Packaging purgatory: a journey to reduce plastic - part 2

Packaging purgatory: a journey to reduce plastic - part 2

Progress may be slow, but we are getting somewhere (we think?!) on our journey to reduce plastic in our packaging and make it more sustainable.

If you missed our first blog post on this quest, you can see it here. 

Day 4 -  Following receipt of an order we placed as customers of another company, we came across what look like recyclable brown boxes. Add to it that they're from a fairly local supplier, and we may be on to a winner!

We dispatch these examples to our suppliers with the idea that they can recreate this packaging onsite, thereby reducing the need to transport empty boxes around the place. 


Day 5 - According to our suppliers, recreating these boxes is going to cost us a pretty penny. However, what they have failed to understand is that we don't want the same print and graphics, just the functionality and design. We explain this and hope this helps make it an easier task.

Unfortunately, our suppliers also think that we will need different sized boxes depending on the product which will make everything that bit harder. This could also mean increased shipping costs due to the larger amount of space needed.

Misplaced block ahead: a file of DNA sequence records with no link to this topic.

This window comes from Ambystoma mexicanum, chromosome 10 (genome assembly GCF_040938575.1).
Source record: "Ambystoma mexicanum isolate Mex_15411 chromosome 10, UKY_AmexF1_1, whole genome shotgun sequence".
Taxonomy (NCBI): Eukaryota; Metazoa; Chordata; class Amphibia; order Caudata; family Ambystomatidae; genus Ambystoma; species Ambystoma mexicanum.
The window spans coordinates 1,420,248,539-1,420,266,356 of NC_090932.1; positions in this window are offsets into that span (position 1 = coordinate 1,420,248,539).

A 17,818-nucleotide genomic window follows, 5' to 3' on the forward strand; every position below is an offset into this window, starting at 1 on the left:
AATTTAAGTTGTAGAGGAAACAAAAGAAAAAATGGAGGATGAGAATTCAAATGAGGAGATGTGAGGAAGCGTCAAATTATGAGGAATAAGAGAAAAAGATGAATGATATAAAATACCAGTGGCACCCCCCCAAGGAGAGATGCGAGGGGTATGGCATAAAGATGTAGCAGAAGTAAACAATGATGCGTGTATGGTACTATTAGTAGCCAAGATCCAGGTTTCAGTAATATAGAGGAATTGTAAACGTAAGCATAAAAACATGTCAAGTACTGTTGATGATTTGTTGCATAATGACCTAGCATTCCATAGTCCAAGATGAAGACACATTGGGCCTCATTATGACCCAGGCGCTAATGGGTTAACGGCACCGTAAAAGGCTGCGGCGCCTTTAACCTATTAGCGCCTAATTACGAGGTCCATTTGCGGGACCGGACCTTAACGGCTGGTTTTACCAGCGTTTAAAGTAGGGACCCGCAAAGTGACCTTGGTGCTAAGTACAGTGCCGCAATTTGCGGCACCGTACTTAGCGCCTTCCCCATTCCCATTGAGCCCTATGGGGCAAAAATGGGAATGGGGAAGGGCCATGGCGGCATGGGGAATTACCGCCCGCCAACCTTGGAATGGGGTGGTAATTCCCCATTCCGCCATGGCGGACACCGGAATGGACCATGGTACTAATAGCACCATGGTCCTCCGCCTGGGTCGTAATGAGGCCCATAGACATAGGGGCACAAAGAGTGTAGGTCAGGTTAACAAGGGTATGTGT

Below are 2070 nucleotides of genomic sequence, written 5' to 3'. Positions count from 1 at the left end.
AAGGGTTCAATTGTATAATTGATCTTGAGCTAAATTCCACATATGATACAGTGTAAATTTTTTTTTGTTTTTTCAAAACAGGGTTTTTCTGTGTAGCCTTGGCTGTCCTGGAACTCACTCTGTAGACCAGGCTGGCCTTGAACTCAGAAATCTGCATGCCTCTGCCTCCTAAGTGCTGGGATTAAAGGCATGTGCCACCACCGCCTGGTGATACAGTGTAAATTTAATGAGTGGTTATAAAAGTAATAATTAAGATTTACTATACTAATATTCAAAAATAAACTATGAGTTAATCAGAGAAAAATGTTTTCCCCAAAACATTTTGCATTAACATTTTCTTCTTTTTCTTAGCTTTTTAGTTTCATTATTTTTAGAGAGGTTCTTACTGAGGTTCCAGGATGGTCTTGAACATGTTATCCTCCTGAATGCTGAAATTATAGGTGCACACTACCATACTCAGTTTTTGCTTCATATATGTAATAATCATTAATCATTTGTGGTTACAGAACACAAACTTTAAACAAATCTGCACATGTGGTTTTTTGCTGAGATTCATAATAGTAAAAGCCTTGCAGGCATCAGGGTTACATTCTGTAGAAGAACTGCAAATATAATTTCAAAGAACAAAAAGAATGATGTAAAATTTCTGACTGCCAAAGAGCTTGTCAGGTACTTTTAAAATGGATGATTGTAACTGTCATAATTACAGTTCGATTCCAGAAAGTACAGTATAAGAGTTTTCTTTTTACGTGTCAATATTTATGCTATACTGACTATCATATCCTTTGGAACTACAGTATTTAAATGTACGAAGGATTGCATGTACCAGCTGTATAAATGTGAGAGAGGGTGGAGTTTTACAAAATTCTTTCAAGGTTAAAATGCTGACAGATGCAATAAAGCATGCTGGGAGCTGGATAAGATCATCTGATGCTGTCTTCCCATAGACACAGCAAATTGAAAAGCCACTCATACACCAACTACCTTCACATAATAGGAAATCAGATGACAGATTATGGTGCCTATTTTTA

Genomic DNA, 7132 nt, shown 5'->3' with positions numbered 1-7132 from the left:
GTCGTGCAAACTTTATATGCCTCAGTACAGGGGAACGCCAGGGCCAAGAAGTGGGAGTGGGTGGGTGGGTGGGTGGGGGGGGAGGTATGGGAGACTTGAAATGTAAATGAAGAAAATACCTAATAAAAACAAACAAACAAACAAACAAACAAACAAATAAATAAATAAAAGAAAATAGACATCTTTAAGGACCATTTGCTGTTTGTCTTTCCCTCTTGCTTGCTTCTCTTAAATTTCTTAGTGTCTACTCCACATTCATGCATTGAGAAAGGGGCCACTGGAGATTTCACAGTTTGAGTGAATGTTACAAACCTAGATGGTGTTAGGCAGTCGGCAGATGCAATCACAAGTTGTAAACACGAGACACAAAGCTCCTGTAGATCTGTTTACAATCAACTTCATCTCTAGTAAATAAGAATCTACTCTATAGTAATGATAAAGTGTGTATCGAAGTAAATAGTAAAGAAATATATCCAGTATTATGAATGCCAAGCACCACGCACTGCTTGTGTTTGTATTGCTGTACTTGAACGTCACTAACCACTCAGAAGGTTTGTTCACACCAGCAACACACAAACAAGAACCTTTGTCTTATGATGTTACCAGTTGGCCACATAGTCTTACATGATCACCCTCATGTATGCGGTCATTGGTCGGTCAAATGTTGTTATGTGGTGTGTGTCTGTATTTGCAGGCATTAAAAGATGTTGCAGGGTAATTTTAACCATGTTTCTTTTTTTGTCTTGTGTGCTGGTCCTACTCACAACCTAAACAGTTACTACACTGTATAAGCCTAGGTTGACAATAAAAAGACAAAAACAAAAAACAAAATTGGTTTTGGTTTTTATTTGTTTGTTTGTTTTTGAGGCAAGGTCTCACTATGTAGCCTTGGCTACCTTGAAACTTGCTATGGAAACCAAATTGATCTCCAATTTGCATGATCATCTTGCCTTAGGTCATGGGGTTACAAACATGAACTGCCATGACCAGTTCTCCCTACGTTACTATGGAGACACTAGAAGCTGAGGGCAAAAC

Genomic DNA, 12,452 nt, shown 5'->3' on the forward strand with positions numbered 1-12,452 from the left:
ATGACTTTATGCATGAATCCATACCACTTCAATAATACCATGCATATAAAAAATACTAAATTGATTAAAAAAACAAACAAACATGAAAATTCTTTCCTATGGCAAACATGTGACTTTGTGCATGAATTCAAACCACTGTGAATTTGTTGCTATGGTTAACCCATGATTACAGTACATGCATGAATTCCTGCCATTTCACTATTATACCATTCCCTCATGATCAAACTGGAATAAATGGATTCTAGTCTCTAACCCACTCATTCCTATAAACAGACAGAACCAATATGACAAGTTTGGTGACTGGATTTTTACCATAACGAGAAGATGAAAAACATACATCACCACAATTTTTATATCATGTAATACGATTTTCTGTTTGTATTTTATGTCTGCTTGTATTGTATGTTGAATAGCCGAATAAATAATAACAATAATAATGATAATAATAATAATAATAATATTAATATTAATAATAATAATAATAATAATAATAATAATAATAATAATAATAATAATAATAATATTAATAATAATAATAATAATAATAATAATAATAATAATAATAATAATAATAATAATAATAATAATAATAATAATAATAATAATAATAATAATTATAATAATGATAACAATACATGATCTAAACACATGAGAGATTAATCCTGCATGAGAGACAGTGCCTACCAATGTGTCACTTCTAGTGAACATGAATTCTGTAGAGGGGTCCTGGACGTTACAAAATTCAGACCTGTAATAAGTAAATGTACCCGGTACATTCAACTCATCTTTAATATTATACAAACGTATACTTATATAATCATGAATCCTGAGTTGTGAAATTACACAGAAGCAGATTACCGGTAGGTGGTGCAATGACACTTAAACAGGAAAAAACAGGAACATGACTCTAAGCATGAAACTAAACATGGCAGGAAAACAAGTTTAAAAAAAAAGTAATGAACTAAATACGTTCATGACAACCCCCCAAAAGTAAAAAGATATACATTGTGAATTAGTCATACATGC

Day 6 – Again, we have been online shopping and, this time, we get an Amazon delivery that has come in a brown bag. No doubt you will have seen the sort of thing either from Amazon or another supplier. There's a photo below.

Thinking this could be the answer, we send photos and then the packaging itself, to our suppliers to see what they make of it. It looks like it could be adapted to fit different products, plus it appears to be recyclable so perhaps this is the solution?


Day 7 – Now in receipt of some samples made by our suppliers, we get about testing them. We do this by sending a load of our products to ourselves. It'll be a bit like a rather lame Christmas. 

Unfortunately we're not happy with how the sticky tape at the top seals the packages so we resort to using Sellotape which, sadly, is not recyclable. Two steps forward, one step back!

Day 8 – Good news: the parcels/lame Christmas arrive back to us all in good shape and our supplier reckons that the self-adhesive tape will work fine when we go into mass production. However, this doesn't fill us with masses of confidence given we'd have to order 1000s just to check this out! We will sit on that thought...

We're also asking questions about the recycling claims on this packaging since it wouldn't be very responsible to just naively assume that everything we're told is true. We're keen to test and make sure this new packaging is 100% recyclable. On to the next task!

As with all our posts, we'd love to hear your thoughts and get feedback and new ideas. Either leave your comments below, visit our Facebook page or even drop us an email. Thank you!

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